[In this excerpt, Milman briefly discusses the importance of the Vulgate to incorporating Eastern religious thought into the development of Christianity in the West.]
… [Of both] the extension of monasticism, and the promulgation of the Vulgate Bible, Jerome was the author; of the former principally, of the latter exclusively. This was his great and indefeasible title to the appellation of a Father of the Latin Church. Whatever it may owe to the older and fragmentary versions of the sacred writings,...
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William Henry Fremantle (essay date 1882)
SOURCE: An excerpt from "Hieronymus (4) (Jerome), St." in A Dictionary of Christian Biography, Literature, Sects and Doctrines; during the First Eight Centuries, Being a Continuation of "The Dictionary of the Bible," Vol. III, edited by William Smith and Henry Wace, John Murray, 1882, pp. 48-50.
[In the following excerpt, Fremantle critically appraises Jerome as translator, expositor, theologian, church and general historian, and letter writer.]
… 1. As a translator, Jerome deserves the highest place for his clear conviction of the importance of his task, and the perseverance against great obstacles which he displayed. This is shewn especially in his prefaces, which...
(The entire section is 1585 words.)
Arthur Stanley Pease (essay date 1919)
SOURCE: "The Attitude of Jerome towards Pagan Literature," Transactions and Proceedings of the American Philological Association, 1919, pp. 150-67.
[In the essay that follows, Pease discusses the influence of pagan literature on Jerome's writings and concludes that Jerome realized that the "complete acceptance of the new faith did not necessarily involve total rejection of what was of value in the old literature. "]
The student of classical literature can hardly be indifferent to the question how his favorite authors have been in various ages regarded. While at present the attitude of individuals towards the classics may, in view of the wide distribution of printed...
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Harrison Cadwallader Coffin (lecture date 1923)
SOURCE: "The Influence of Vergil on St. Jerome and on St. Augustine," The Classical Weekly, Vol. 17, No. 22, April 7, 1924, pp. 170-75.
[In the following essay, originally delivered as a lecture in 1923, Coffin explores the deep influence of Vergil on Jerome's writings and claims that, through his knowledge of Vergil, "Jerome really constitutes a link between the classical times and the Middle Ages. "]
It is impossible to read the works of the Christian Latin writers Without being impressed by the extent to which they were influenced, both in language and in ideas, by the works of Vergil. This influence is shown through all periods of the Christian Church; indeed, a...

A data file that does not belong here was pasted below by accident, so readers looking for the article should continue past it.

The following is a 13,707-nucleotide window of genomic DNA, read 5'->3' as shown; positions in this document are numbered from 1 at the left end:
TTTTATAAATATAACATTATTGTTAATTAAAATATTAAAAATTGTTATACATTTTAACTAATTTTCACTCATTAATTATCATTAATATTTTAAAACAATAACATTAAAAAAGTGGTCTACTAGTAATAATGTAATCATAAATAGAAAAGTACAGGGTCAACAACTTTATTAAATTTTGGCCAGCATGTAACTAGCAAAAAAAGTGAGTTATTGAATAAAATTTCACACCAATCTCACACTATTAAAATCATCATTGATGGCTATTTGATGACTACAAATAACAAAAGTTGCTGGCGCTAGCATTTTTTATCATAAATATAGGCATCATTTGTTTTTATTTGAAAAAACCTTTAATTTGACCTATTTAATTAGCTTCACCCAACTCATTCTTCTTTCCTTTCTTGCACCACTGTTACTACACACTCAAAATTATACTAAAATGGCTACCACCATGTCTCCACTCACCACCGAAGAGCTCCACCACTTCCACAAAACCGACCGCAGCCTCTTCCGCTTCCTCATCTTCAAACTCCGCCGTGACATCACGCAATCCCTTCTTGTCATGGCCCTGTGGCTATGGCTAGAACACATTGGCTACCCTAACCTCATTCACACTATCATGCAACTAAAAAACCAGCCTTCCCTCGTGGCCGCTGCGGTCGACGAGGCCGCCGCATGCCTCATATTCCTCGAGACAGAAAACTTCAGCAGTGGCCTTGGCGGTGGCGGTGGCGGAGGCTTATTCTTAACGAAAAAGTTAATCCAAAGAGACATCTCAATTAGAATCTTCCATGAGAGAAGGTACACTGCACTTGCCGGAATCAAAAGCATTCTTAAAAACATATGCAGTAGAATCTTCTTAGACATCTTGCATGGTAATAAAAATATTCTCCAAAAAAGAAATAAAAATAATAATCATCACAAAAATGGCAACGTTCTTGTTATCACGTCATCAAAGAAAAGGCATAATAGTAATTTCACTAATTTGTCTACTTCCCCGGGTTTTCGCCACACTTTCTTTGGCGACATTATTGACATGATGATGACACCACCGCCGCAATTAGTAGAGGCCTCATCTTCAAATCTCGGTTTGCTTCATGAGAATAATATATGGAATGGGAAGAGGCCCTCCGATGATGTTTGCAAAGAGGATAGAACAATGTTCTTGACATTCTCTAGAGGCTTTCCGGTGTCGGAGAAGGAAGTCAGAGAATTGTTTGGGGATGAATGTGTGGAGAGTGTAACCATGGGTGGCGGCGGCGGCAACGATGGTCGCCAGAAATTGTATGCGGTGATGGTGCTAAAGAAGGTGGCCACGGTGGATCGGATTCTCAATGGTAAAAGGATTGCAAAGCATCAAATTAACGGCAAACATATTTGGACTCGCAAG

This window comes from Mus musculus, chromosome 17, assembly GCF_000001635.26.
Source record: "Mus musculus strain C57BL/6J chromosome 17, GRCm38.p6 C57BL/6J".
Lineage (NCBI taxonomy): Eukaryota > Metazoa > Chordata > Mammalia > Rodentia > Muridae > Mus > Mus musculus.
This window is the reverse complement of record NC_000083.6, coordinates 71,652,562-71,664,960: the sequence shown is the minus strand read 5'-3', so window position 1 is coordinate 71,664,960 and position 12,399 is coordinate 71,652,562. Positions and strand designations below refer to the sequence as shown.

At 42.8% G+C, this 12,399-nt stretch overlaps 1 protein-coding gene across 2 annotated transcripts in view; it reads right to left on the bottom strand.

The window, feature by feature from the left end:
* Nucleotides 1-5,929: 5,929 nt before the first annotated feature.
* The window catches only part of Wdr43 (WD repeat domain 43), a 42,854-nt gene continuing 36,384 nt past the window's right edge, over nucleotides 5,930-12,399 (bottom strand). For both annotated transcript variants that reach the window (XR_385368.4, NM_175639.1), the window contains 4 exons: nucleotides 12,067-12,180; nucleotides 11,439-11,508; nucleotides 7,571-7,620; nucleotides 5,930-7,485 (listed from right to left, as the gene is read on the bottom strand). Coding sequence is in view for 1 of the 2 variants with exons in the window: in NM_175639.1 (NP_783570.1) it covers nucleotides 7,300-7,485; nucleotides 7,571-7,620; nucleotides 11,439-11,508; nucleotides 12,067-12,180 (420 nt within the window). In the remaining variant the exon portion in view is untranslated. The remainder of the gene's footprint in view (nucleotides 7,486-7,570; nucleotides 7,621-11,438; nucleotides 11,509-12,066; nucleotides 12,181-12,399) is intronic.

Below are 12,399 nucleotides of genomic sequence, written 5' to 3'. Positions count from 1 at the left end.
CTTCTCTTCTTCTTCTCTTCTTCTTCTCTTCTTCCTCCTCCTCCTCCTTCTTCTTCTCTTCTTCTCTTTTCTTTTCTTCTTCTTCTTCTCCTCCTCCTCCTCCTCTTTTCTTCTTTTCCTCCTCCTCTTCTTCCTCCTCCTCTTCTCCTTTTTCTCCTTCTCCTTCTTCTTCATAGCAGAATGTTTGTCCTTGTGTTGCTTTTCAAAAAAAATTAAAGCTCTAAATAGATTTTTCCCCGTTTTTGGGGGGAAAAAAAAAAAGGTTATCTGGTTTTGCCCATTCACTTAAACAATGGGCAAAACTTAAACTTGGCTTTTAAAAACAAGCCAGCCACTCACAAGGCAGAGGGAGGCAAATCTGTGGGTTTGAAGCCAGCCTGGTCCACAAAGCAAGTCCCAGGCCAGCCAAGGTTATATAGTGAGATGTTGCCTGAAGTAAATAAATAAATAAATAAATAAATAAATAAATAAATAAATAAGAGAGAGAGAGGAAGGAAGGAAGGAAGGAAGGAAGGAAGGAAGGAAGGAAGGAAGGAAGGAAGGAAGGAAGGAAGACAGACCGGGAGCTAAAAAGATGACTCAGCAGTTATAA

(The entire section is 4426 words.)
L. Hughes (essay date 1923)
SOURCE: "Conclusion" in The Christian Church in the Epistles of St. Jerome, Society for Promoting Christian Knowledge, 1923, pp. 107-09.
[In the essay that follows, Hughes contends that Jerome's writings express the unique character of medieval Christianity.]
Dean Fremantle in his "Prolegomena to Jerome" says (p. xxxiii.) truly enough:
His writings contain the whole spirit of the Church of the Middle Ages, its Monasticism, its contrast of sacred things with profane, its credulity and superstition, its value for relics, its subjection to hierarchical authority, its dread of heresy, its passion for pilgrimages....
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Mary Elizabeth Pence (essay date 1941)
SOURCE: "Satire in St. Jerome," The Classical Journal, Vol. 36, No. 6, March, 1941, pp. 322-36.
[In the following essay, Pence explores Jerome's satirical style, focusing primarily on his letters.]
Sophronius Eusebius Hieronymus Sanctus was born between A.D. 340 and 350 into a world of bloodshed and destruction—the last age of the old Graeco-Roman civilization. In the span of his life came the final destruction of paganism and the crumbling of Rome under not only the attacks of barbarians from without, but also the lowered standards of morality within her boundaries. The date of his birth1 fell in the troubled times after the...
(The entire section is 5857 words.)
Valery Larbaud (essay date 1946)
SOURCE: Excerpt from An Homage to Jerome, Patron Saint of Translators, translated by Jean-Paul de Chezet, The Marlboro Press, 1984, pp. 39-41.
[In this excerpt from a work originally published in French in 1946, Larbaud discusses the inventive effort that Jerome invested in his translation of the Vulgate.]
Hieronymopolis is encircled by two concentric lines of fortifications: one low, much damaged, almost collapsed: Jerome's revision of the Itala,1 one of the first Latin versions of the Bible; the other tall, thick, powerful, awe-inspiring: the Vulgate. Two high towers overlook these walls: the Gallican Psalter and the Roman Psalter. It...
(The entire section is 1044 words.)
George E. Duckworth (essay date 1948)
SOURCE: "Classical Echoes in St. Jerome's Life of Malchus," The Classical Bulletin, Vol. 24, No. 3, January, 1948, pp. 28-29.
[In the following essay, Duckworth cites Jerome's allusions to classical source materials in the Life of Malchus.]